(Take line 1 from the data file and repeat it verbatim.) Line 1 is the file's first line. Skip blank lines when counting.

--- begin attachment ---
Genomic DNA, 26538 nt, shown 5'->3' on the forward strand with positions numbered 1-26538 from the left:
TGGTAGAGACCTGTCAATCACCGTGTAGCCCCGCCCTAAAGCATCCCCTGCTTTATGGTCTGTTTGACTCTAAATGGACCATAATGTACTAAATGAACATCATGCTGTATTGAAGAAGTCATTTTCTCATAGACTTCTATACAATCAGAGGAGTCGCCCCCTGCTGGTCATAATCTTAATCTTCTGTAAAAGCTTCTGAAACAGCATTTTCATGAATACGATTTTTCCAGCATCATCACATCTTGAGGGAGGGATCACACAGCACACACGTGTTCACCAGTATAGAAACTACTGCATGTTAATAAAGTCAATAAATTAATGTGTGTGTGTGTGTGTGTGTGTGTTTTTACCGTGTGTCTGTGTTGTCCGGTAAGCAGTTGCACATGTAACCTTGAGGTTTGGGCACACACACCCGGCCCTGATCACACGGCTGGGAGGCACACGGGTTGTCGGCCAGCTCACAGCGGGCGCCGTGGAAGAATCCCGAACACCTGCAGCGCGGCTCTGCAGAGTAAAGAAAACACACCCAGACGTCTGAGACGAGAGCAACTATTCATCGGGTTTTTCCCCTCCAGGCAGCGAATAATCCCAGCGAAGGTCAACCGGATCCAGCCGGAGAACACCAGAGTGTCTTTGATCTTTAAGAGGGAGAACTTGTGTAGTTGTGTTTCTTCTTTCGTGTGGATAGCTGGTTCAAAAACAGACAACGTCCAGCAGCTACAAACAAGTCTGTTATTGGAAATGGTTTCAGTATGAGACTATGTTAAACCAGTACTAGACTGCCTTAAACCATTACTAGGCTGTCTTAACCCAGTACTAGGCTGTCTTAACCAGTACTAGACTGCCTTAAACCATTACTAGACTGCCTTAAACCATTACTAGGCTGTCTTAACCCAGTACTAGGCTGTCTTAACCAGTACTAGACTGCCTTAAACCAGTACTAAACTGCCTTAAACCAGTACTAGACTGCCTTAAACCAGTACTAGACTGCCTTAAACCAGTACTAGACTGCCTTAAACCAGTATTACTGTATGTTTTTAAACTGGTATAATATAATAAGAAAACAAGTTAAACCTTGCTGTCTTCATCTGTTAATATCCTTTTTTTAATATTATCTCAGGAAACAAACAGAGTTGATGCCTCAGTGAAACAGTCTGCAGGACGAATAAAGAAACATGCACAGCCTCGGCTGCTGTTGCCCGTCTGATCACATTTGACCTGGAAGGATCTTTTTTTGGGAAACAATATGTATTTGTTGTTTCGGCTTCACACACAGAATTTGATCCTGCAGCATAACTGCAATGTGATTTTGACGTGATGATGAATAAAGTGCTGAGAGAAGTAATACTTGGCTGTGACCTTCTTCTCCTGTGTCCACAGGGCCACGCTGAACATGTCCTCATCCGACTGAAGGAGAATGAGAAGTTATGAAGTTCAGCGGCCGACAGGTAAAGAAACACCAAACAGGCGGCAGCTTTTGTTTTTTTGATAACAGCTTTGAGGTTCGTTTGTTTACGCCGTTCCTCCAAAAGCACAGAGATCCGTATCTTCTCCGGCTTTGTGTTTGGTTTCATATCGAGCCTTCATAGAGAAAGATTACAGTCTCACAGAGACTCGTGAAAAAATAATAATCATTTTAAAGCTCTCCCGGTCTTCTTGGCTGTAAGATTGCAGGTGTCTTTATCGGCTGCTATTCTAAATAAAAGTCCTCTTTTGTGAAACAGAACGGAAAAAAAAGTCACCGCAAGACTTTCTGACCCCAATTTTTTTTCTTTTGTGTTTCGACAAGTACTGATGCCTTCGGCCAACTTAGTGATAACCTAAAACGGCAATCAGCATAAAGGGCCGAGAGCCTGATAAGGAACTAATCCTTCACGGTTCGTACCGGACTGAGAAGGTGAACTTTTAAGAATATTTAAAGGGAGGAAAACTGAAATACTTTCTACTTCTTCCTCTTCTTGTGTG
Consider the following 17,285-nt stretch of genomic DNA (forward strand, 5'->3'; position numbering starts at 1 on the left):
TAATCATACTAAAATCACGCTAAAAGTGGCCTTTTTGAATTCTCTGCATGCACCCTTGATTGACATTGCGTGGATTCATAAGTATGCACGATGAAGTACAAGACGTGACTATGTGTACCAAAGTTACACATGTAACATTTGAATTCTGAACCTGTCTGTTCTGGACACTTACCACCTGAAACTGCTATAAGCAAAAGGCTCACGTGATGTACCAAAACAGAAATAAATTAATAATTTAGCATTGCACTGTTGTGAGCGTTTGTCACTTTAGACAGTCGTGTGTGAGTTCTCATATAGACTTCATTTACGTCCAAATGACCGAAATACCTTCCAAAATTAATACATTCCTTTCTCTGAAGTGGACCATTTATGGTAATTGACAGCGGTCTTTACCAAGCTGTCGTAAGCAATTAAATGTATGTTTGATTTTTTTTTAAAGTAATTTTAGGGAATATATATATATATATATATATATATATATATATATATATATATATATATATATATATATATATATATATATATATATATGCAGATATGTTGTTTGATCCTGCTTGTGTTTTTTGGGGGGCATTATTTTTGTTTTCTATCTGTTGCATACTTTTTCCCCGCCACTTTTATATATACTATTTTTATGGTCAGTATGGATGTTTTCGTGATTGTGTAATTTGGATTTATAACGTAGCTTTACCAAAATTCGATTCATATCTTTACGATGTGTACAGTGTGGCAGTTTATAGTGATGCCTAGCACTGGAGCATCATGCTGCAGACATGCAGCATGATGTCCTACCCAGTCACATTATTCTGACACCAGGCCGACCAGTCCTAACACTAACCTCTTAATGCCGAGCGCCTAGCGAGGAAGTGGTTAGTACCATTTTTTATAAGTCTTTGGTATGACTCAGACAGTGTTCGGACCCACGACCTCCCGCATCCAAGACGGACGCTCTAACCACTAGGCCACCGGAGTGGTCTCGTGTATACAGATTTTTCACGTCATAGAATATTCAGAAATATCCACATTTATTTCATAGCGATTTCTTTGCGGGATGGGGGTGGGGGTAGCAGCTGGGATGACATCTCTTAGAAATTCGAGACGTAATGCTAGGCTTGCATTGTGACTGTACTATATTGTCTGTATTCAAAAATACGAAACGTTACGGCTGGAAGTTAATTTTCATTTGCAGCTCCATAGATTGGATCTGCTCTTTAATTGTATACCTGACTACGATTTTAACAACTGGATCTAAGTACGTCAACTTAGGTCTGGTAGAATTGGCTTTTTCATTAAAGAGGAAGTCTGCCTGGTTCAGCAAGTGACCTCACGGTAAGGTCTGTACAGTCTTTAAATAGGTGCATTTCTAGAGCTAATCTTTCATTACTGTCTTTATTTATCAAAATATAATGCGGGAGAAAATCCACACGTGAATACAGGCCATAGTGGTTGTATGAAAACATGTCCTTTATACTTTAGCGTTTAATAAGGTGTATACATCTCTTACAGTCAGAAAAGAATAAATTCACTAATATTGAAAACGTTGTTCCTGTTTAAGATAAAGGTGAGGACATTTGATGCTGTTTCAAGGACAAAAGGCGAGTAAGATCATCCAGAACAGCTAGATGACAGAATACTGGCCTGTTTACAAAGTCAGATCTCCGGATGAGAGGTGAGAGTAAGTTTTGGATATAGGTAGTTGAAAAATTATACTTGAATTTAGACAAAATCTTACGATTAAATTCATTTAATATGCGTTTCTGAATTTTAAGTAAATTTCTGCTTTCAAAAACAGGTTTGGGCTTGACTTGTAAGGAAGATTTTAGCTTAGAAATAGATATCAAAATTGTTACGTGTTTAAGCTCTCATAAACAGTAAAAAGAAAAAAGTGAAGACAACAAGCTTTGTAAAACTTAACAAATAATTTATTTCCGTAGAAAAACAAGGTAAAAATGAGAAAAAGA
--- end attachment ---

Genomic DNA, 26538 nt, shown 5'->3' on the forward strand with positions numbered 1-26538 from the left: